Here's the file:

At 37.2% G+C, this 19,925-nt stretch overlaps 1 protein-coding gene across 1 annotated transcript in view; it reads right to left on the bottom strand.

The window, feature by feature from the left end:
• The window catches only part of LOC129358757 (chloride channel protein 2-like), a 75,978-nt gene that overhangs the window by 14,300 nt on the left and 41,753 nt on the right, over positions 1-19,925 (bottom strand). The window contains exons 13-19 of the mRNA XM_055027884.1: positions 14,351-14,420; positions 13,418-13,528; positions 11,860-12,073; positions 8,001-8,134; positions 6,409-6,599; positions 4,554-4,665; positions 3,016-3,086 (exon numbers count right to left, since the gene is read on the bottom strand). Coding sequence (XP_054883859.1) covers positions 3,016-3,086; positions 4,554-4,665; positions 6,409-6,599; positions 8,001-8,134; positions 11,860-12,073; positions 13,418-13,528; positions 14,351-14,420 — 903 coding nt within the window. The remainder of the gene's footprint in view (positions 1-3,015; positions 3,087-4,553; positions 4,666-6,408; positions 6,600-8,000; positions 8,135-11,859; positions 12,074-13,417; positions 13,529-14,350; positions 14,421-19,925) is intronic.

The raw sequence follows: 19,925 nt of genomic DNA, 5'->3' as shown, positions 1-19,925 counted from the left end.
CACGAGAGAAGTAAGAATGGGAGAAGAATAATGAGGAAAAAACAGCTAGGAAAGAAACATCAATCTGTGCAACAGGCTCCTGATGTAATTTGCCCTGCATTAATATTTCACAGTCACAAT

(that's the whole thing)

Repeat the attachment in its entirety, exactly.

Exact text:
At 37.2% G+C, this 19,925-nt stretch overlaps 1 protein-coding gene across 1 annotated transcript in view; it reads right to left on the bottom strand.

The window, feature by feature from the left end:
• The window catches only part of LOC129358757 (chloride channel protein 2-like), a 75,978-nt gene that overhangs the window by 14,300 nt on the left and 41,753 nt on the right, over positions 1-19,925 (bottom strand). The window contains exons 13-19 of the mRNA XM_055027884.1: positions 14,351-14,420; positions 13,418-13,528; positions 11,860-12,073; positions 8,001-8,134; positions 6,409-6,599; positions 4,554-4,665; positions 3,016-3,086 (exon numbers count right to left, since the gene is read on the bottom strand). Coding sequence (XP_054883859.1) covers positions 3,016-3,086; positions 4,554-4,665; positions 6,409-6,599; positions 8,001-8,134; positions 11,860-12,073; positions 13,418-13,528; positions 14,351-14,420 — 903 coding nt within the window. The remainder of the gene's footprint in view (positions 1-3,015; positions 3,087-4,553; positions 4,666-6,408; positions 6,600-8,000; positions 8,135-11,859; positions 12,074-13,417; positions 13,529-14,350; positions 14,421-19,925) is intronic.

The raw sequence follows: 19,925 nt of genomic DNA, 5'->3' as shown, positions 1-19,925 counted from the left end.
CACGAGAGAAGTAAGAATGGGAGAAGAATAATGAGGAAAAAACAGCTAGGAAAGAAACATCAATCTGTGCAACAGGCTCCTGATGTAATTTGCCCTGCATTAATATTTCACAGTCACAAT